This Newly-Found Night Frog Can Comfortably Sit on Your Thumbnail

Miniature night frog

A group of Indian researchers found a species of night frog so small that it fits on a thumbnail. Photo credit: SD Biju.

After six years of combing the leaf litter in Indian rainforests, scientists found a night frog species no larger than a thumbnail. The research team said they were deceived by the tiny animal’s insect-like calls so, they thought they were dealing with a mysterious species of bugs for years.

The team has discovered seven species of miniature night frogs aka Nyctibatrachus, but the smallest is just 11-mm-long. Researchers acknowledged that they heard the frogs’ calls for a long time but they thought they were insects until they discovered the tiny amphibians hiding in the leaf litter.

Lead author of the study, Sonali Garg said the new species are quite abundant in the rainforests of the Western Ghats, but other researchers probably missed them because of their unusually small size and deceptive calls.

Researchers explained night frogs are an ancient species but the first time the group was documented was in 1882. The seven new species will join 28 other miniature frog species researchers have identified ever since. Scientists say they found the animals in the rainforests of five Indian states.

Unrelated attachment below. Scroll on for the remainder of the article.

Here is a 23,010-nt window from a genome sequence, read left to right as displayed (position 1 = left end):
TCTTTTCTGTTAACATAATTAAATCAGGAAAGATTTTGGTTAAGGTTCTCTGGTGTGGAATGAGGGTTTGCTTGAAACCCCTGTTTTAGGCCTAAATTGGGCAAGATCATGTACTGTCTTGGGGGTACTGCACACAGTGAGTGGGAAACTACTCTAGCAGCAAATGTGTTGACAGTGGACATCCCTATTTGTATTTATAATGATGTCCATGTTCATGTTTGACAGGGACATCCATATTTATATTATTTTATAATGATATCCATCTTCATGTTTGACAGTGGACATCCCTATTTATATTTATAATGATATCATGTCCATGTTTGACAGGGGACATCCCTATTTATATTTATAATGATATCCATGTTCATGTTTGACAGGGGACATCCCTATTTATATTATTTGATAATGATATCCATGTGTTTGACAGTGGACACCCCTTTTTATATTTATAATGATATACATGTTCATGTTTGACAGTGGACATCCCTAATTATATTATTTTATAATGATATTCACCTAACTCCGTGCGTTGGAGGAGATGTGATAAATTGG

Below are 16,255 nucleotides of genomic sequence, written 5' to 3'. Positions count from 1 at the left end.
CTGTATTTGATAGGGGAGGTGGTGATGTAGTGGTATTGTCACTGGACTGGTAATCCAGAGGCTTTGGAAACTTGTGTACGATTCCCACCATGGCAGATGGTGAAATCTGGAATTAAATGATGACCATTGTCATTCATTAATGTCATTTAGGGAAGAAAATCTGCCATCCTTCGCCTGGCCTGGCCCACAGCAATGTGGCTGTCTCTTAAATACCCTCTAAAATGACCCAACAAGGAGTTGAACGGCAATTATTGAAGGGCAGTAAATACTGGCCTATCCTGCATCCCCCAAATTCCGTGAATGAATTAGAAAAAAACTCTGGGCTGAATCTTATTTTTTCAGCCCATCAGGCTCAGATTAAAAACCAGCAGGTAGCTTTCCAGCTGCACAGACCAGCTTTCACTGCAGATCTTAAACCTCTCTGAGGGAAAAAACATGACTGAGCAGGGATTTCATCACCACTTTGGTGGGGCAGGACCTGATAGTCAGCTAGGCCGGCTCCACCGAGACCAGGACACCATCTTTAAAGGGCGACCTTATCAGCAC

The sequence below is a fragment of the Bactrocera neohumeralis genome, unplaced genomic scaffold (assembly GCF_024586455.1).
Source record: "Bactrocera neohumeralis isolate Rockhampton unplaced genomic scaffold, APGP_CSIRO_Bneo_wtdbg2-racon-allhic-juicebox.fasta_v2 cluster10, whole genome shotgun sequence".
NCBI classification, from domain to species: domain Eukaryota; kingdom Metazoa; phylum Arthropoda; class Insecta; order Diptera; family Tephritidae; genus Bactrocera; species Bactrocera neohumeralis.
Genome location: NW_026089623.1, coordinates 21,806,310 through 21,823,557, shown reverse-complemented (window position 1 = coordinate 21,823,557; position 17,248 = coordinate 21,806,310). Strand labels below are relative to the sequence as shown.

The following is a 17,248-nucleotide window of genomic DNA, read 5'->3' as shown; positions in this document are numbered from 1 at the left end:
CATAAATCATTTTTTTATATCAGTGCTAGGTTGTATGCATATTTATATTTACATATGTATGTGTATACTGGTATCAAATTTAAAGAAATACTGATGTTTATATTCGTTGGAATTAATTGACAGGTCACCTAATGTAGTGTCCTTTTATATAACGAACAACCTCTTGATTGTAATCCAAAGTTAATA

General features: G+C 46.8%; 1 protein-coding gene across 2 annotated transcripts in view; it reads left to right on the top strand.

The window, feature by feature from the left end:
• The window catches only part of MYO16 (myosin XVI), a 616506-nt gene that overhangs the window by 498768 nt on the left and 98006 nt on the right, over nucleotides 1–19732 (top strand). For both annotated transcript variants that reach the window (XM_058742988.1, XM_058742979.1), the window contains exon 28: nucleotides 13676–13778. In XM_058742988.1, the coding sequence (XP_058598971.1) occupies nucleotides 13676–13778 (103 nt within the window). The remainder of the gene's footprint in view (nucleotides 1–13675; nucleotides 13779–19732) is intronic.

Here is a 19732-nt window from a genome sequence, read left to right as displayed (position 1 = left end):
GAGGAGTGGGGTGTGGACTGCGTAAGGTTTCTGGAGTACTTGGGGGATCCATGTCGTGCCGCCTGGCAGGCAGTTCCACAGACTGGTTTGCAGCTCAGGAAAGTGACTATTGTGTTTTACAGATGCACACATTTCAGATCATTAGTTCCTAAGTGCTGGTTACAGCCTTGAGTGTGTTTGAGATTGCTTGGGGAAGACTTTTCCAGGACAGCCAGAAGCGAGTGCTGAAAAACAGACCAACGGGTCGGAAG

Of the 28 other species, 13 were found and studied over the last five years. Researchers said they were surprised to learn how diverse night frogs can be. A decade go, Dr. Garg’s professor SD Biju found the country’s smallest frog species – the Nyctibatrachus minimus – which is just 10 mm in length. Before the discovery, Biju had discovered more than 80 new species, so people called him the “frog man”.

In 2011, Biju and his team found 12 species of night frogs. The largest specimen in the group was 77-mm-long. Scientists said that night frogs are diverse not only in length and calls but also in mating behavior. For instance, the Bombay night frog has a mating position never documented in any of the world’s 7,500 species of frogs.

Of the 35 species of Nyctibatrachus discovered in Western Ghats, seven are less than 18-mm-long. David B. Wake, who has specialized in miniature amphibians over the years, noted miniature frogs should not be taken for juvenile versions of larger frogs.

Wake explained that mini-sized frogs live in environments that are not on the normal-sized frogs’ liking. For example, the newly found species were discovered in leaf litter and prefer to live on the ground. Larger frogs were spotted near streams.

A study detailing the findings was published Tuesday.
Image Source: here


Leave a Reply

Your email address will not be published. Required fields are marked *

shares